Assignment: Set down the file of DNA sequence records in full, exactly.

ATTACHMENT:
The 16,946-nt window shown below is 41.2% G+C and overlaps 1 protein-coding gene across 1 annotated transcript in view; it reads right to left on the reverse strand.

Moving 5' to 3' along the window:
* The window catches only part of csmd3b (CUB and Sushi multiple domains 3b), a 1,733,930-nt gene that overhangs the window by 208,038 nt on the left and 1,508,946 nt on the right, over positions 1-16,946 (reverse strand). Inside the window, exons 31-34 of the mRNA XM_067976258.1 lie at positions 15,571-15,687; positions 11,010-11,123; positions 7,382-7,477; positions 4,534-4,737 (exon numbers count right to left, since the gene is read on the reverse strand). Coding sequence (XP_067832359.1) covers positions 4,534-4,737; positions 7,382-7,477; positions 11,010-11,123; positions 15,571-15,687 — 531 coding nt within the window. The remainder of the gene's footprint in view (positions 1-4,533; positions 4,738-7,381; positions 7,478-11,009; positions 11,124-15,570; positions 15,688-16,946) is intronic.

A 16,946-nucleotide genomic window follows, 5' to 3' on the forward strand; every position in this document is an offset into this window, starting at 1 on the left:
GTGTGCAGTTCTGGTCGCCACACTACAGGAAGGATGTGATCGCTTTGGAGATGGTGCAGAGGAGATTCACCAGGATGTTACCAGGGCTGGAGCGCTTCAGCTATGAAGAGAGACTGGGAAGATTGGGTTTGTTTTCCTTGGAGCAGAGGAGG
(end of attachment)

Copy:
The 16,946-nt window shown below is 41.2% G+C and overlaps 1 protein-coding gene across 1 annotated transcript in view; it reads right to left on the reverse strand.

Moving 5' to 3' along the window:
* The window catches only part of csmd3b (CUB and Sushi multiple domains 3b), a 1,733,930-nt gene that overhangs the window by 208,038 nt on the left and 1,508,946 nt on the right, over positions 1-16,946 (reverse strand). Inside the window, exons 31-34 of the mRNA XM_067976258.1 lie at positions 15,571-15,687; positions 11,010-11,123; positions 7,382-7,477; positions 4,534-4,737 (exon numbers count right to left, since the gene is read on the reverse strand). Coding sequence (XP_067832359.1) covers positions 4,534-4,737; positions 7,382-7,477; positions 11,010-11,123; positions 15,571-15,687 — 531 coding nt within the window. The remainder of the gene's footprint in view (positions 1-4,533; positions 4,738-7,381; positions 7,478-11,009; positions 11,124-15,570; positions 15,688-16,946) is intronic.

A 16,946-nucleotide genomic window follows, 5' to 3' on the forward strand; every position in this document is an offset into this window, starting at 1 on the left:
GTGTGCAGTTCTGGTCGCCACACTACAGGAAGGATGTGATCGCTTTGGAGATGGTGCAGAGGAGATTCACCAGGATGTTACCAGGGCTGGAGCGCTTCAGCTATGAAGAGAGACTGGGAAGATTGGGTTTGTTTTCCTTGGAGCAGAGGAGG